Provost search: Mair discusses student engagement, diversity at forum

Provost candidate Bernard Mair. Photo submitted.

J.R.Hermsdorfer-UF News Bureau

Provost candidate Bernard Mair. Photo submitted.

Carrie Blazina

KentWired Video

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Bernard Mair said if chosen as the next provost, he would bring with him experience as an administrator of higher education, comfortability with a large university and a history of engaging and interacting with students.

Maybe he could even be able to bring some warm weather from his current job in sunny Florida — just like Tuesday’s unseasonably high temperatures.

Mair, the third of four finalists to replace Robert Frank as provost, visited campus Tuesday and held an open forum for undergraduate students on the “Fab Fourth” floor of the library. He is currently the associate provost for undergraduate affairs at the University of Florida.

Mair kicked the forum off by talking about why he thinks Kent State would be a good fit for him.

“Kent State, I think, has a great vision for what it wants to be,” he said. “It has the foundation to continue to improve its educational mission, and I think this position is a great opportunity for me to be involved with a dynamic-growing, forward-thinking campus.”

He said Florida may have different weather than Kent, but both schools are large, research-oriented institutions. He said Kent State would be a better fit for him than a small liberal arts school — he likes schools with a broad scope of programs.

A student asked Mair if he would ever consider creating either a law school or medical school at Kent State.

“We have to be careful of how we manage our resources and not just build something just because, ‘Oh, if I set up a medical school, I would leave a mark at Kent State, and it would be the Mair Medical School,’” he said. “No, I’m not interested in that. I’m interested in what’s best for the university and for the people that I serve.”

Why should you care?

The provost is the university’s “chief academic officer,” as Mair put it, overseeing all things academic at the university, including curriculum changes, hiring of faculty and new program development. Students may want to know each candidate’s position in the event he is chosen to be the next provost.

Mair said he would promote meaningful research and in-the-field internships among undergraduates at Kent State, which are both things he has helped Florida create and improve.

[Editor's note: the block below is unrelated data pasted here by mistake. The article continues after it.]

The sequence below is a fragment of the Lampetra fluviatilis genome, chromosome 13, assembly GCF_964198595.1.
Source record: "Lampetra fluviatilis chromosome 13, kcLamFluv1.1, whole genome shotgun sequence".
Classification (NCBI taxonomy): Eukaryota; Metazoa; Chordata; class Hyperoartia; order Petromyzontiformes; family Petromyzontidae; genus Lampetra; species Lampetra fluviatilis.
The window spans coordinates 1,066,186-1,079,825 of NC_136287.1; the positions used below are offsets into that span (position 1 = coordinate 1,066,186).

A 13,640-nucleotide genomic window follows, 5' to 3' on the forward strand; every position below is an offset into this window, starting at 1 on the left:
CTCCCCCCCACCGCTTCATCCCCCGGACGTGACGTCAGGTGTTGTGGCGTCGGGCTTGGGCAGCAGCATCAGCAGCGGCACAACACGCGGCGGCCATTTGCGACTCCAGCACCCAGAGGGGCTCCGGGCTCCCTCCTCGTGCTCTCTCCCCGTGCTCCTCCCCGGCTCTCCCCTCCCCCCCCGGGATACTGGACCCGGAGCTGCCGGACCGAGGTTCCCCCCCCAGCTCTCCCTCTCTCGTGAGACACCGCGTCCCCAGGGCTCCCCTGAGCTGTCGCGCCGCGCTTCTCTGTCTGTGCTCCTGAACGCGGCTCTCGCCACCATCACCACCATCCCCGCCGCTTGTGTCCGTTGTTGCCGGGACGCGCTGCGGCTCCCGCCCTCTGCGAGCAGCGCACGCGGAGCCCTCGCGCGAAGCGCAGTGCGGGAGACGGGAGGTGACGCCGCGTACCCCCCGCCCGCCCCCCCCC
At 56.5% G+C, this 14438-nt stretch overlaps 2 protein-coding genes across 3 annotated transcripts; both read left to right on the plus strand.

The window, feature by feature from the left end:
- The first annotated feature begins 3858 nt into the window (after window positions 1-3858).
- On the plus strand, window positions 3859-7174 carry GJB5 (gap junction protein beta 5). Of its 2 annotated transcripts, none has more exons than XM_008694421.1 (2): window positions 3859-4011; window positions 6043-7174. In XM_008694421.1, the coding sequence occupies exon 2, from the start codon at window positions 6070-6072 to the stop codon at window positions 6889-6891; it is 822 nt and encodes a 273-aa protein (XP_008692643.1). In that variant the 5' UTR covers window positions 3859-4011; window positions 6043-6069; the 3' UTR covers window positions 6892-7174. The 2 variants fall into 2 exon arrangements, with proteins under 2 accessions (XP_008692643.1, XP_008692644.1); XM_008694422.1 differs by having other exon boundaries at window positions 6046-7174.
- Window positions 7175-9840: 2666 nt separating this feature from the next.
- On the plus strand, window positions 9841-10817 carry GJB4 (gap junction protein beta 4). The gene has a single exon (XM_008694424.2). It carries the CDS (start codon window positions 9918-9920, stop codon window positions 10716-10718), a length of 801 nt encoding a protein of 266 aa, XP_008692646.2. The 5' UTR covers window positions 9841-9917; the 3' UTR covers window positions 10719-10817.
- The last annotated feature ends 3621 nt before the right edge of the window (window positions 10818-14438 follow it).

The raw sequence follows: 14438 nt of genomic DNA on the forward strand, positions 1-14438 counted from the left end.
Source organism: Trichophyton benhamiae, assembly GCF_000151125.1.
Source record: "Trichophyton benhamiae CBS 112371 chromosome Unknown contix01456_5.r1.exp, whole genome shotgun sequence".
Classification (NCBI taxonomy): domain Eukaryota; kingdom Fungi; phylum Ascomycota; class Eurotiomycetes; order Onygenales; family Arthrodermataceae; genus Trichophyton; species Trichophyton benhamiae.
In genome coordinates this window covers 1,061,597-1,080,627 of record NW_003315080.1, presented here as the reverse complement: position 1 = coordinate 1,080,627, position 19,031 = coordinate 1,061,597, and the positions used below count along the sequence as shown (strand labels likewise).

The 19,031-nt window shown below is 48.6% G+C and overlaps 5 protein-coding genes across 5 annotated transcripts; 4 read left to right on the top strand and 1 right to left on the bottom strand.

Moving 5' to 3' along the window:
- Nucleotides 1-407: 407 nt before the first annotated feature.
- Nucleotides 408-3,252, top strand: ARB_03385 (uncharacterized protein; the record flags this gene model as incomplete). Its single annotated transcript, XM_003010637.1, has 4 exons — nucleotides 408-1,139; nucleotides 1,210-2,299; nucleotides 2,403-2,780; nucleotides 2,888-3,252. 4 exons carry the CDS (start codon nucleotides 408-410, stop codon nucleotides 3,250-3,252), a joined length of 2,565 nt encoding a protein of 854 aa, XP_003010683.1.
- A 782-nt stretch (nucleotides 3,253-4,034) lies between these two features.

The internship idea is especially familiar to Mair, who said he created a program in Florida’s mathematics department similar to Kent State’s political science department’s Washington, D.C. semester internships.

“This is what we need to be doing in every discipline,” Mair said. “ … The purpose of a university education is not to fill you full of facts … (it’s) to give you the tools to understand what you read, critically analyze them and synthesize them and create new ideas from them.”

Mair said he would also support increasing diversity among students and faculty.

“If we are a truly welcoming institution, we’ve got to project that message to society and culture somehow,” he said. “And we have to step up our promotion of our institution as a welcoming environment — to encourage people even to show up at our doorstep.”

Mair said he would work to engage students in university processes at Kent State. For example, he said even undergraduate students at Florida serve on search committees, and this communication between different levels of the university is something he would encourage at Kent State.

“It’s great how we can engage students in high-level decision-making processes,” Mair said.

Mair said he would work with students as much as possible because it’s a part of his job he enjoys.

“The greatest thing about being in the university is feeling that you’re always 18 years old,” Mair said. “Being able to communicate with young people is one of the best things in the university. It’s a perpetual youth, … it keeps me having a positive outlook on life.”

The provost finalists’ campus visits will conclude with Todd Diacon, the deputy chancellor at University of Massachusetts Amherst. He will hold an undergraduate forum Thursday from 11:30 a.m. to noon on the “Fab Fourth” of the library.

Contact Carrie Blazina at [email protected].